Wearing my producer hat, I agree that competing against private labels is what I’d term asymmetric warfare, like a modern soldier fighting against a suicide bomber. The nicely labelled bottle of Prilab (my just-invented Private Label) goes through none of the hoops to get on the shelf that your wine or mine might, and there’s every chance that the contents are a copy of something we went to a lot of trouble and risk to launch ourselves. But, as I regularly have to remind my five-year-old daughter, life isn’t fair. Asymmetric warfare goes back to the earliest conflicts when one tribe had bigger clubs than the other: more recently, the Brits had no defence against German V2 rockets; the Japanese had no atom bombs. In the wine business, you at Brown Bros have to compete internationally against the muscle of bigger companies like Gallo and Constellation, but smaller, ill-funded wineries have to match up against you and the distribution strengths you have built up over the years. Back in the 1990s, when everybody loved the UK retail chain Oddbins, any Champagne brand wanting to sell its wine there did so in the knowledge that the staff were incentivized to push Mumm and Perrier-Jouet which both belonged to Seagrams, Oddbins’ then owners. Indeed the very survival of Oddbins as the company it was, depended on its success at distributing Seagrams products.
Of course Mumm and Perrier Jouet were not private labels, but nor, in the minds of UK consumers at least, are brands like Ogio and Etienne Dumont. I can’t talk about any private labels Coles and Woolworths may be selling in Australia, but we did some research in Britain in which we discovered that more regular wine drinkers recognised an Ogio label from which the name and other text had been removed than could identify labels from Guigal, Louis Jadot and Cloudy Bay that had had similar treatment. Ogio, a Tesco-exclusive, is currently the 16th best-selling brand in the UK. Etienne Dumont, Sainsbury’s private label Champagne is either the best or second-best-selling Champagne in the UK, depending when you’re counting. Some private labels may be hastily-knocked up, short-lived shelf-fillers; others develop lives of their own and grow into “proper” brands, at least in the eyes of the consumers who buy them
If it looks, quacks and flies like a duck, I’m afraid it probably isn’t an owl. Ogio may have begun life as a private label but I can think of a least one big wine company that would rather have it in its portfolio than some of the turkeys (sorry about all these birds) it’s struggling to distribute profitably.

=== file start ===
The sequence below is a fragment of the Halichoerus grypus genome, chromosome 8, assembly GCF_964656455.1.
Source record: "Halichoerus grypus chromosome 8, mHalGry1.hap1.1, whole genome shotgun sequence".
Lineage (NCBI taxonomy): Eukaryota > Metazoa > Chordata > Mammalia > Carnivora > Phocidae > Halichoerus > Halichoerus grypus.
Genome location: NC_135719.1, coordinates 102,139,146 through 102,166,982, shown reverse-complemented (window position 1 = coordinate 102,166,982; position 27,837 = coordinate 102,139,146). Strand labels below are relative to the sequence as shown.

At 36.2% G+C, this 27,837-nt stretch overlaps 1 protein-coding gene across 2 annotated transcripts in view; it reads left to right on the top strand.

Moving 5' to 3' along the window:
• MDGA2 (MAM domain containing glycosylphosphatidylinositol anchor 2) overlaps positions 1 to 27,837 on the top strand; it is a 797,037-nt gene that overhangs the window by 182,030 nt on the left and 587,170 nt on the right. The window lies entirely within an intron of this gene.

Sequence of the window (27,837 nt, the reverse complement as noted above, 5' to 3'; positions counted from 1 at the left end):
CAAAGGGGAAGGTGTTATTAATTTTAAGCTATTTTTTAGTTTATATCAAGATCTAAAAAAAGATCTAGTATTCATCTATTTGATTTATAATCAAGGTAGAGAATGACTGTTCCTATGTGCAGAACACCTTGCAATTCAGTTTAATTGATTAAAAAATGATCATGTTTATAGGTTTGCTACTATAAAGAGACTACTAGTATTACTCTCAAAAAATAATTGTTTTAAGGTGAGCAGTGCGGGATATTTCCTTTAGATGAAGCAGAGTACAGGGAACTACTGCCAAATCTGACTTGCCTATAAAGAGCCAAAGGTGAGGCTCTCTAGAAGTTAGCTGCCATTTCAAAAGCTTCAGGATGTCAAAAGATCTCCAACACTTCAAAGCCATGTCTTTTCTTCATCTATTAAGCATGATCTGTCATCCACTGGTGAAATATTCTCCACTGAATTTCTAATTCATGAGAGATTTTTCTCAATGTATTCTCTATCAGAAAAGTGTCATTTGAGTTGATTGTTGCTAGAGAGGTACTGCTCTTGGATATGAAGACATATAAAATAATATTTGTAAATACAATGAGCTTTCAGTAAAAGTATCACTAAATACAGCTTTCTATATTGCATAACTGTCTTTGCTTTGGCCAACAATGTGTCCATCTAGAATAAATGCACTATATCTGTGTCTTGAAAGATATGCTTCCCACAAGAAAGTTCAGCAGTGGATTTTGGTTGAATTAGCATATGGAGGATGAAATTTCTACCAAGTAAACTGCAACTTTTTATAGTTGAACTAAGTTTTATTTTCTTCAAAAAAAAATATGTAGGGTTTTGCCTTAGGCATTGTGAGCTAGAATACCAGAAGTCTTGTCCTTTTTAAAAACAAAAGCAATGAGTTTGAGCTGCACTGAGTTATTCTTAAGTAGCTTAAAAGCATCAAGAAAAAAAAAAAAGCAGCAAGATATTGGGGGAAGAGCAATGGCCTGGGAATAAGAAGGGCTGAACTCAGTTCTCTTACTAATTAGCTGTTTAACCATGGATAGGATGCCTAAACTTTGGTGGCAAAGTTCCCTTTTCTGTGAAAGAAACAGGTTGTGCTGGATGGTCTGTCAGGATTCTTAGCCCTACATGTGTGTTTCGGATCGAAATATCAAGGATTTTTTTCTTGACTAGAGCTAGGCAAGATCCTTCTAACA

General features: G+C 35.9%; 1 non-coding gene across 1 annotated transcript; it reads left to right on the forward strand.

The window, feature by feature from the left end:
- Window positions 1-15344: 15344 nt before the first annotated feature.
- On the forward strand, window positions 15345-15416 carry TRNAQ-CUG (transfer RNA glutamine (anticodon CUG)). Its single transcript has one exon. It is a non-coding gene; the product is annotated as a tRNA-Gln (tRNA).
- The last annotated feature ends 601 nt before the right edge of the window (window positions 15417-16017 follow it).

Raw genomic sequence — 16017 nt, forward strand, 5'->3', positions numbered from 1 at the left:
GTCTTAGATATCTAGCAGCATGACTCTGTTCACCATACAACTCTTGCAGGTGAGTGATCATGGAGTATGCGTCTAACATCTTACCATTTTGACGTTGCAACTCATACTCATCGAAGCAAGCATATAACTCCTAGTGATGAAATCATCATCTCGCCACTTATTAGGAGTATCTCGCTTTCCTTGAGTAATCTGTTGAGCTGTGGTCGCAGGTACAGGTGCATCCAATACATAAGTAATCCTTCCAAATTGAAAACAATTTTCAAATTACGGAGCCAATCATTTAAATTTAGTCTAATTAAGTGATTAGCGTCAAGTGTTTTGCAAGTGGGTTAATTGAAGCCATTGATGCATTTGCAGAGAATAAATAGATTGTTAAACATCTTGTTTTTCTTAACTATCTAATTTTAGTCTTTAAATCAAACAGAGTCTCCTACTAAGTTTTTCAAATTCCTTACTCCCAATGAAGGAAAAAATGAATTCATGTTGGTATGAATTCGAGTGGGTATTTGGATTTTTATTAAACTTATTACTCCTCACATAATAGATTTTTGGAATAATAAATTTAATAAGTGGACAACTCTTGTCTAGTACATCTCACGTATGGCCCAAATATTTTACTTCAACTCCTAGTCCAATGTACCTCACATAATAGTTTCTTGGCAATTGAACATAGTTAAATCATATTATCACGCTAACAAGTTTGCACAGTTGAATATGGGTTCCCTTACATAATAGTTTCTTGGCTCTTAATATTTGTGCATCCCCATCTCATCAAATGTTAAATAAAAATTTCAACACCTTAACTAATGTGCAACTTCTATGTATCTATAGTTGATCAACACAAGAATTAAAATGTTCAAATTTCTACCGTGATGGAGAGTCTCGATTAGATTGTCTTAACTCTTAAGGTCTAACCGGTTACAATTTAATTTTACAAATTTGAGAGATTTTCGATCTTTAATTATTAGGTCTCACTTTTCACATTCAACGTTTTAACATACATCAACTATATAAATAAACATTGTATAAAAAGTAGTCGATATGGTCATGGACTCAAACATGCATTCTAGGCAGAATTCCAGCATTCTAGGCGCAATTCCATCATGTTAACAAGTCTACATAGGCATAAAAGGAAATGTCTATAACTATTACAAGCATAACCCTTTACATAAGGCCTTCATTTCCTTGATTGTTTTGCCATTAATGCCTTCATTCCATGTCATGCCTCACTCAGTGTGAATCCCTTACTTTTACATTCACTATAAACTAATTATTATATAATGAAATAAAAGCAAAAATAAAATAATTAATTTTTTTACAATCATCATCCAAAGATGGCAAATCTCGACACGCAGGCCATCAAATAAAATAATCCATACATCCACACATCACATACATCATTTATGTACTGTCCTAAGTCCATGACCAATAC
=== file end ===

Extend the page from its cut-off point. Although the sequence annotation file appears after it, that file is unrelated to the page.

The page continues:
Ross, we live in a very changed world. Family ownership and heritage have value, but so does branding and, even more crucially, distribution. Once, companies that owned clothing brands manufactured clothes; Tommy Hilfiger changed all that. One of the youngest brands on the market and without a factory of any kind, it was more valuable (based on its sale for $3bn in 2010 to the owner of Calvin Klein) than long-established French fashion houses.
One reason why some wine private labels have been so successful is the relative feebleness of the real ones. It would be far, far more difficult to launch a strong private label gin or ale; proper spirits and beer brands are just too strong. So, Ross, I’d humbly (well, not too humbly) suggest that, rather than complain about something that is not going to go away (supermarkets will do what suits them when all is said and done), you’d be better advised to focus on building your own fan base. The nearly 20,000 Facebook Brown Bros followers is not bad, but Gallo’s Barefoot Cellars’ 350,000 “likes” gives you a slightly higher target to aspire to. Similarly, Brown Brothers deserves more than 2,500 followers on Twitter. Your story – including the family-ownership – deserves to be told, and heard by a far wider number of people. We recently proved the power of social media when we launched WINESTARS, with almost no time and very little budget. I recently learned of a US (non family-owned) company that has built sales of over 1m cases across two new brands, exclusively through social media (“we do everything we can to keep them out of the hands of the traditional critics and media” was the comment).
The wonderful thing about social media, when properly and cannily used, is that it can reverse the balance of power: David’s catapult versus Goliath’s size.
With my very best wishes